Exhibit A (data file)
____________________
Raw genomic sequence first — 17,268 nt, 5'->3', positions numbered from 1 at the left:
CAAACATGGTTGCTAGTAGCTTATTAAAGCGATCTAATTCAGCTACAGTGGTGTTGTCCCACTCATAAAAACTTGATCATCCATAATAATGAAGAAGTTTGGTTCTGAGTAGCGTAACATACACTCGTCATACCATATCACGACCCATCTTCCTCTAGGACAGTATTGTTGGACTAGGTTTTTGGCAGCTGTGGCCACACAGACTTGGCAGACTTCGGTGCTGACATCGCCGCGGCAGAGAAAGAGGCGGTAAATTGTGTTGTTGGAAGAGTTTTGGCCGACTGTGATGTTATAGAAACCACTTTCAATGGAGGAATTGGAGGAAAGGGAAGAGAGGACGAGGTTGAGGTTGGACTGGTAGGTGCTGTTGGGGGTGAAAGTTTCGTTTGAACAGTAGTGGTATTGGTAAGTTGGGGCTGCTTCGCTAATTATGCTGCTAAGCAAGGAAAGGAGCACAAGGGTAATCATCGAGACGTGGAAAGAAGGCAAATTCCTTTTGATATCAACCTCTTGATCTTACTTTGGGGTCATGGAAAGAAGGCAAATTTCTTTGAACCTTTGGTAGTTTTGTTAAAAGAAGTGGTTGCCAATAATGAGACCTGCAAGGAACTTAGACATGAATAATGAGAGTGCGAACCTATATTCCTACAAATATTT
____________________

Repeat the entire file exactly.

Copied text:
Raw genomic sequence first — 17,268 nt, 5'->3', positions numbered from 1 at the left:
CAAACATGGTTGCTAGTAGCTTATTAAAGCGATCTAATTCAGCTACAGTGGTGTTGTCCCACTCATAAAAACTTGATCATCCATAATAATGAAGAAGTTTGGTTCTGAGTAGCGTAACATACACTCGTCATACCATATCACGACCCATCTTCCTCTAGGACAGTATTGTTGGACTAGGTTTTTGGCAGCTGTGGCCACACAGACTTGGCAGACTTCGGTGCTGACATCGCCGCGGCAGAGAAAGAGGCGGTAAATTGTGTTGTTGGAAGAGTTTTGGCCGACTGTGATGTTATAGAAACCACTTTCAATGGAGGAATTGGAGGAAAGGGAAGAGAGGACGAGGTTGAGGTTGGACTGGTAGGTGCTGTTGGGGGTGAAAGTTTCGTTTGAACAGTAGTGGTATTGGTAAGTTGGGGCTGCTTCGCTAATTATGCTGCTAAGCAAGGAAAGGAGCACAAGGGTAATCATCGAGACGTGGAAAGAAGGCAAATTCCTTTTGATATCAACCTCTTGATCTTACTTTGGGGTCATGGAAAGAAGGCAAATTTCTTTGAACCTTTGGTAGTTTTGTTAAAAGAAGTGGTTGCCAATAATGAGACCTGCAAGGAACTTAGACATGAATAATGAGAGTGCGAACCTATATTCCTACAAATATTT